Collagen Cross Linking For Keratoconus

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Continuing Education Activity

Keratoconus (KC) is one of the most prevalent corneal ectatic disorders characterized by progressive, non-inflammatory changes in stromal collagen structure and usually results in protrusion and alteration of the central and paracentral cornea. This activity describes the role of collagen crosslinking procedure in the management of keratoconus. It highlights a multitude of clinical factors that require consideration in patients who undergo collagen crosslinking.


  • Describe the common clinical and topographic features of keratoconus.
  • Summarize the mechanism of action of collagen crosslinking.
  • Outline the indications for the collagen crosslinking procedure.
  • Review potential outcomes of the procedure in available literature.


Keratoconus (KC) is one of the most prevalent corneal ectatic disorders characterized by progressive, non-inflammatory changes in stromal collagen structure and usually results in protrusion and alteration of the central and paracentral cornea.[1] The etiology of this condition remains unknown; however, several ocular and systemic associations exist like Leber’s congenital amaurosis, atopy, Down syndrome, and the connective tissue disorders of Ehlers-Danlos and Marfan syndromes. Presentation is typically in the second or third decade of life with features of progressive myopia and astigmatism. The initial presentation is unilateral; however, both eyes eventually become involved.[2] On examination, several eponymous clinical signs may present that increase the suspicion for KC. Munson’s sign is a V shape bulging of the lower eyelid on downgaze. Slit-lamp examination may reveal Vogt striae: fine, vertical, stromal stress lines, and a Fleischer ring: a ring-like configuration of epithelial iron deposits. Distant direct ophthalmoscopy reveals a characteristic “oil-droplet” reflex, and retinoscopy can demonstrate a characteristic scissoring reflex.

Placido-disc topography, Scheimpflug imaging, and Optical Coherence Tomography allow for the detection of subtle changes in corneal topography, tomography, and epithelium changes associated with KC. A well-known classification system is the Amsler-Krumeich system that uses the patient’s refractive error, central keratometry readings, central corneal thickness and, the presence or absence of scarring. Notably, the Amsler-Krumeich system does not utilize corneal topographic values. Various topographic indices have been proposed for the diagnosis of preclinical KC (forme fruste keratoconus), and clinical KC. Rabinowitz suggests the following topographical characteristics of KC: increased areas of keratometric readings surrounded by areas of reduced corneal power, inferior-superior symmetry, and skewed radial axes. [3]The newer Scheimpflug imaging-based Pentacam system (Oculus GmbH, Wetzlar, Germany) utilizes the Belin/Ambrósio Enhanced Ectasia Display (BAD) to screen for KC using maximal keratometry, anterior and posterior elevation and, tomographic thickness data.[4]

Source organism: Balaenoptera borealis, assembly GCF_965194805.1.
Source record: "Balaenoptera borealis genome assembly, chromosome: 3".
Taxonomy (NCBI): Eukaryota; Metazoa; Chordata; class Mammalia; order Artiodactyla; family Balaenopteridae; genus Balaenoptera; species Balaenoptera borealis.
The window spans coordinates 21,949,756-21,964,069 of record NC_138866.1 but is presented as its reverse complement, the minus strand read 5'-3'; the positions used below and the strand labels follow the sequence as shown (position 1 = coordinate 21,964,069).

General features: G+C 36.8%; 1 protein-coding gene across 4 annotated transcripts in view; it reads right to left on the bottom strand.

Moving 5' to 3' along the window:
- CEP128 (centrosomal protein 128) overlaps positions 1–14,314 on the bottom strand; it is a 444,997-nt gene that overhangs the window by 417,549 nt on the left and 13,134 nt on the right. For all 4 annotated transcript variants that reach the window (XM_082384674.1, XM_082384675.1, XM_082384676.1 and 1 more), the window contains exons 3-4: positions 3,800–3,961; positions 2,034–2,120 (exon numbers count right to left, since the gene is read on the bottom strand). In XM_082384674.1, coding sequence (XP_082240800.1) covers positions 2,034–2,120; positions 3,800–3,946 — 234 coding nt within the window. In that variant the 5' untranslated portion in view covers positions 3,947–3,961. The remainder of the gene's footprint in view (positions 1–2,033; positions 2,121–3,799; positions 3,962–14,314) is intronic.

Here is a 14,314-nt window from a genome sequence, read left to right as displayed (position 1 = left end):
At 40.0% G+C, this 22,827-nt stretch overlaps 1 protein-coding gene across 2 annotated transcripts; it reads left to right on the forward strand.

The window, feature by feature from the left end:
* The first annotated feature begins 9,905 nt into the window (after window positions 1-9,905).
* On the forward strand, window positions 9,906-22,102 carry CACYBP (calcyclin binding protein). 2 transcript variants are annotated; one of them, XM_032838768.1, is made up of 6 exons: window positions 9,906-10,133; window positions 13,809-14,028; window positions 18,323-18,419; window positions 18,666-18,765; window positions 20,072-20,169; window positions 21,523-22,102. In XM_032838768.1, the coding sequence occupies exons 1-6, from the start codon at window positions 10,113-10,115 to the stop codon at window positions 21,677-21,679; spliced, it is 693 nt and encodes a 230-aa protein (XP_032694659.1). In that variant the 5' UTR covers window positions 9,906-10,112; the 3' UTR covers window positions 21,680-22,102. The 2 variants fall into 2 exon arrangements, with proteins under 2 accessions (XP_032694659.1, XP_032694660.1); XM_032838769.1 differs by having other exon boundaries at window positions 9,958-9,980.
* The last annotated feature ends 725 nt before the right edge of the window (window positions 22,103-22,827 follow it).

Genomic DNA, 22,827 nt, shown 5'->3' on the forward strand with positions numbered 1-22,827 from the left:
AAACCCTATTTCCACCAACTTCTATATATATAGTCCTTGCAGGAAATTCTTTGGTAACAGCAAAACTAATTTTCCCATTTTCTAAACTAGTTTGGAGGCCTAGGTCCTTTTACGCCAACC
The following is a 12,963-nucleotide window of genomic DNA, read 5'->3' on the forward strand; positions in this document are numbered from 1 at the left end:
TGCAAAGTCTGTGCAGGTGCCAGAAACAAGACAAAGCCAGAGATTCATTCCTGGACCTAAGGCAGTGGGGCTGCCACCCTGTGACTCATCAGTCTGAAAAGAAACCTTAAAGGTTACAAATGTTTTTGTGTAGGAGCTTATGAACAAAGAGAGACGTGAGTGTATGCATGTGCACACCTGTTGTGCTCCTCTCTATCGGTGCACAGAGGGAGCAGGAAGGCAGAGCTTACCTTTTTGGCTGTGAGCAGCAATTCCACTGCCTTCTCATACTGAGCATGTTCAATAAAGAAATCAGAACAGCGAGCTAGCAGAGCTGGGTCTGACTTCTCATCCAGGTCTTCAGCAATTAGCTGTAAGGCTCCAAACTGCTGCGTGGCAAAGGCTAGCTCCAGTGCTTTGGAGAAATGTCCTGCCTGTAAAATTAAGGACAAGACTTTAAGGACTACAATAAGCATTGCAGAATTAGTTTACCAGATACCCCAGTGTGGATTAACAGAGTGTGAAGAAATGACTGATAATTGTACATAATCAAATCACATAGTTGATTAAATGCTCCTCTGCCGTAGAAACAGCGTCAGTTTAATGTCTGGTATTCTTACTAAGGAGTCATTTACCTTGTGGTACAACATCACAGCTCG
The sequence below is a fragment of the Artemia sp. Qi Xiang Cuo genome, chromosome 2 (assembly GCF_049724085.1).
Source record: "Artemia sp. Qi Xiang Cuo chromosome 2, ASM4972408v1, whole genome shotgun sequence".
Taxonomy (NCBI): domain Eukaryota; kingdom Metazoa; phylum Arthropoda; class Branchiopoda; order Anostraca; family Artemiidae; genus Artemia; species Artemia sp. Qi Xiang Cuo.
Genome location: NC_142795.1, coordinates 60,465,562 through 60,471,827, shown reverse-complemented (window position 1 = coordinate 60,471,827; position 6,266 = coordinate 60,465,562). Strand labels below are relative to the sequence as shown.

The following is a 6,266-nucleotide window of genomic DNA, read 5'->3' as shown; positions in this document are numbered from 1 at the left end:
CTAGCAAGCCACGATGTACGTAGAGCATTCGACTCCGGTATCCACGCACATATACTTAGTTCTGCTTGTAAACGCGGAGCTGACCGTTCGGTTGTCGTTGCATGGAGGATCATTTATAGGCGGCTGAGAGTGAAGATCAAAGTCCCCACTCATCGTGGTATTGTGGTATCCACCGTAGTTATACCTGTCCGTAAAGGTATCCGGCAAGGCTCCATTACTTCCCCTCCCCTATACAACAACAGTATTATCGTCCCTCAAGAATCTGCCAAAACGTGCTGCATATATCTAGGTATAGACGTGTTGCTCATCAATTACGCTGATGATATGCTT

Treatment of early keratoconus involves prescribing spectacles to improve vision, but as the disease progresses, rigid gas permeable contact lenses are required. In a small but significant proportion of patients, disease progression may require eventual corneal transplantation. Several new therapeutic options have emerged, including refractive, optical, and lamellar surgery, which slow the progression of the disease and/or delay more intensive treatment. Collagen cross­linking (CXL) with ultraviolet A (UV-A) light and riboflavin (vitamin B2) is a relatively new treatment that reportedly slows the advancement of the disease in its early stages.[5]

CXL was introduced to clinical practice in the late 1990s and has since then completely modified conservative management of progressive corneal ectasia. CXL utilizes riboflavin as a photosensitizer, which, when exposed to longer wavelength UV-A, induces chemical reactions in the corneal stroma and ultimately results in the formation of covalent bonds between the collagen molecules. This collagen crosslinking increases the tensile strength and rigidity of the cornea, preventing further thinning and ectasia.[5]


Keratoconus, with evidence of progression, is the most common indication for CXL. Other indications include pellucid marginal degeneration, Terrien marginal degeneration, and post-refractive surgery (such as LASIK, PRK, or radial keratotomy) ectasia. The Global Delphi Panel of Keratoconus and Ectatic Diseases recognized the lack of set criteria for documenting disease progression and suggested that two out of the following three parameters should be taken into account when considering progression: steepening of either the anterior or posterior corneal surfaces or, corneal thinning.[6] 

Many studies have based their criteria based on an increase in Kmax value, myopia and/or astigmatism, mean central K-readings, and a decrease in mean central corneal thickness.[7] 

Not every cornea with keratoconus needs to undergo CXL; simple spectacle correction and rigid contact lens form the basis of conservative therapy. CXL is not indicated for KC that is stable, as might be the case in older eyes that naturally have stiffer corneas due to age-related changes.